Anyone can sign up to hold a program. Check the official web site of Will Eisner Studios, Inc. later on this year (signups usually open around November) to sign up for 2020. If you do, you can email details about your program to be included in their list for 2020, and you can request posters to put up in your library. You can do anything from holding a mini-comic convention, to a comics how-to program, to something like my program, which was more of what I call a “comics petting zoo” with books people for people to look at. Other libraries have done displays of Eisner’s works.  If you have a local comics retailer who is willing to support libraries, you could partner with the retailer for a program. If you know any comics creators local to your area, you might want to ask them to do a comics workshop; that’s what I’d like to do next year.

Just take it from me — conducting a Will Eisner Week program is both fun and easy!

Kat_Kan_Better_Pic

Katherine

If you’re looking for a graphic novel guru, you’re looking for Kat Kan. Kat looks like the stereotypical librarian with glasses and a bun, until you see the hair sticks and notice her earrings may be tiny books, TARDISes from Doctor Who, or LEGO Batgirls. Click here for more.

Adulting 101 Programs at the Library

shutterstock_162108737By Gwen Vanderhage, MLIS

Has anyone ever told you that you can make a grilled cheese sandwich in your dorm room with an iron? Or that you can clean everything with plain, cheap white vinegar? Were you ever taught to balance a checkbook? “Adulting” is a verb that high school graduates—and some adults—use to mean they are doing something that makes them feel like responsible adults. Between new technologies and the demise of home economics and shop classes in high school, more adults these days are headed out into the world missing some handy life skills. Many public libraries are stepping up to fill the knowledge gap, hoping to capture the elusive 20-to-40-year-old demographic in the process.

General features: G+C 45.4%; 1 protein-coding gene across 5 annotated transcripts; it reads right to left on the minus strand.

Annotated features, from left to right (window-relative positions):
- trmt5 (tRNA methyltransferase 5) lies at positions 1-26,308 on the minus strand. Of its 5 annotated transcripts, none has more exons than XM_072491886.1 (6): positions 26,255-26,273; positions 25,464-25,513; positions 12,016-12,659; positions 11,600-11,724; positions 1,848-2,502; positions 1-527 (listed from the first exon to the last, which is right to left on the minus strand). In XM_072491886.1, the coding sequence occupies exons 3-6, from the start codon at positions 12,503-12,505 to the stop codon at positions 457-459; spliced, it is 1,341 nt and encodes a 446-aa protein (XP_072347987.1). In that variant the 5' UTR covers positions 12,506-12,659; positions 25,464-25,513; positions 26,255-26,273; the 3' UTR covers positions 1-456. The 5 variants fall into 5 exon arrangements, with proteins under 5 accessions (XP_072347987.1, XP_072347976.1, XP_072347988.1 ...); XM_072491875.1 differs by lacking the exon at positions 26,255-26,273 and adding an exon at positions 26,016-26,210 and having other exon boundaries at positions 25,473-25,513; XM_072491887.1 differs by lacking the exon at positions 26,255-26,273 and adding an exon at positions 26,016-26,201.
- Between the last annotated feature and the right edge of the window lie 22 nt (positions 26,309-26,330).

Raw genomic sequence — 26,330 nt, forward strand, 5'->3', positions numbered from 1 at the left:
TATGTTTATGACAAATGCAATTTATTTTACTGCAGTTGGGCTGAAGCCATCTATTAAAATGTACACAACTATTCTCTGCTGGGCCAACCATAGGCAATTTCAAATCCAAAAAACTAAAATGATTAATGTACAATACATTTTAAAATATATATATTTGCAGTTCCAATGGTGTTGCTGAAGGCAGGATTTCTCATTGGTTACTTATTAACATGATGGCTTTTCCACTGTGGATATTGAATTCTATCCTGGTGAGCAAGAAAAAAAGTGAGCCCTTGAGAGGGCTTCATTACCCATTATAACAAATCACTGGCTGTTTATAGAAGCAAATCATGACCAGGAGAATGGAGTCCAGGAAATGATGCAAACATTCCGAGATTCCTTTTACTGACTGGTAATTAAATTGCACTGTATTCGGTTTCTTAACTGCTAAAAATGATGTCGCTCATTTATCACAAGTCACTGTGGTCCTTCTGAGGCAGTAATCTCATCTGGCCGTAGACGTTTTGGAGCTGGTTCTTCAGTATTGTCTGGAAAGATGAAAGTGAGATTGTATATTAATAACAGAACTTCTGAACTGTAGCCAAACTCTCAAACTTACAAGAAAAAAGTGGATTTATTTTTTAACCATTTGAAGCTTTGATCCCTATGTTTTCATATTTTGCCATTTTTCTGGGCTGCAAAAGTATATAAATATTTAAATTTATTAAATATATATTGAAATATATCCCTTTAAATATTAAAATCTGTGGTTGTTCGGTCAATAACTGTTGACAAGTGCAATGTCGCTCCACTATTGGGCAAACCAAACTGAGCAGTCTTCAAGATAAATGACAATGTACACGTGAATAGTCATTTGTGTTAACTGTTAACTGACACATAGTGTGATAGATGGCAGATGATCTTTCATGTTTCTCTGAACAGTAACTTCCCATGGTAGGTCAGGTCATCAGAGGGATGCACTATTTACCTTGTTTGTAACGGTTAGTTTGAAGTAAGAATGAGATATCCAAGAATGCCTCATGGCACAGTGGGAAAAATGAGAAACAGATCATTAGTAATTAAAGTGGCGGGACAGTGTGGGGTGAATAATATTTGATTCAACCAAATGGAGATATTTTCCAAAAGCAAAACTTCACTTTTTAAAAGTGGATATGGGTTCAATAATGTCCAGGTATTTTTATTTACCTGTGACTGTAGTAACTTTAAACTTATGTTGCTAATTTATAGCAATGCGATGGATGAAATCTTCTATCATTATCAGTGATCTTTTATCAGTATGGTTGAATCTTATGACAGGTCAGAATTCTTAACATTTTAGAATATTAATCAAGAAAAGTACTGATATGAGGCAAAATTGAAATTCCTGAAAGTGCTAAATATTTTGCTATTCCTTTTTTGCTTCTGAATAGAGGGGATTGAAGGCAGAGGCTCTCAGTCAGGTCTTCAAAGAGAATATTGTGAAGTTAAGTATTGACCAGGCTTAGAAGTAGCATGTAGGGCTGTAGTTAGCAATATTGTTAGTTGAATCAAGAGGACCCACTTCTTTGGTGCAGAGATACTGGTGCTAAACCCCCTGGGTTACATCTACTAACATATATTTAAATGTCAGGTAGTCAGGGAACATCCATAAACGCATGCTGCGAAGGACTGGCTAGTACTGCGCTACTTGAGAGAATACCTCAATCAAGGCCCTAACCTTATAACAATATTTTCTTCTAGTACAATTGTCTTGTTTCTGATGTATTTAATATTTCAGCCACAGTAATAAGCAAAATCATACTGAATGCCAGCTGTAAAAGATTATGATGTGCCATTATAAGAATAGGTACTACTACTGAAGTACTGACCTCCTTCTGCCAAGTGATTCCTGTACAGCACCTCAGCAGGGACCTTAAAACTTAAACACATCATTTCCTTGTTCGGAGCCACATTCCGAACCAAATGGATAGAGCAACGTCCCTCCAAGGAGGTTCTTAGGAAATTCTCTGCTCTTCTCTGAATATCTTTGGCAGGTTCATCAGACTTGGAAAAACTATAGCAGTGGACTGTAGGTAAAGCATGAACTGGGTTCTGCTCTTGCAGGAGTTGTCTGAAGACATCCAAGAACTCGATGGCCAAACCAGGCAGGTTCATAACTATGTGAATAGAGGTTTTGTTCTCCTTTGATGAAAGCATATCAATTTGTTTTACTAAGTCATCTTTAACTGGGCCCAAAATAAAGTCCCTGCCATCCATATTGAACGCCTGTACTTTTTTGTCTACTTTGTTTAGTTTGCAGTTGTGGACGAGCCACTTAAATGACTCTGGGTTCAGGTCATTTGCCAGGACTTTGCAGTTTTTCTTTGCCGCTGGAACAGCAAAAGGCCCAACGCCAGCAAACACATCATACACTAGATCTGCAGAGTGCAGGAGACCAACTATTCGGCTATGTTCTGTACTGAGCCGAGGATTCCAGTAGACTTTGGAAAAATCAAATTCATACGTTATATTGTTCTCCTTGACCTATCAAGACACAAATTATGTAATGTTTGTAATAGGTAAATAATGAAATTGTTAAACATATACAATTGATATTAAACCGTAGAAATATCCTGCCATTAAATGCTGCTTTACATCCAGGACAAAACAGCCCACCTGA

Libraries of every size throughout the country are trying out this newest trend in adult programming. The Programming Librarian Interest Group on Facebook contains a wealth of ideas and feedback. Some libraries target teens getting ready to leave home. This approach might include more dorm-style ideas, like cooking with small appliances or basic laundry and ironing skills. Most open their programs up to anyone.

Sample Topics

Six Adults Cooking_1038709282Cooking is a perennially popular topic among patrons. What can you make with only a hot plate, waffle iron, or blender? How about a program called “Spicing Up Your Ramen?” Eating on a budget and food safety (get a black light wand to make it really exciting) are basic and useful skills. Other basic cooking program ideas have included “Cookbook Terminology,” “10 Ways to Use a Sweet Potato,” and “Getting to Know Your Instapot.” One library offered a program showing a variety of meals that could be prepared in a coffee mug. A little creativity can go a long way with cooking programs since there is a hungry audience waiting to devour them (pardon the pun).

What about incorporating self-care, meditation, and time management into National Mental Health Month (May)?

Do you have a staffer willing to pull their car up to the library and demonstrate some basic car maintenance techniques under the hood?

You might offer a crash-course in good citizenship and invite in local groups and legislators to participate.

You could offer a program on dressing for success on a budget and include simple courses like “How to Tie a Necktie.”

As winter nears, offer a program on winterizing your home or basic plumbing repairs.

Here’s a fun one: Several libraries have offered teen programs based on the idea of Survival Skills for the Zombie Apocalypse. Isn’t that a great spin? What better excuse to teach car repair skills, self-defense, quick pickling, and recognizing edibles in nature? If your community can get tongue-in-cheek with you, run with it! The premise may be silly, but the skills are worthwhile.

Library-Specific Programs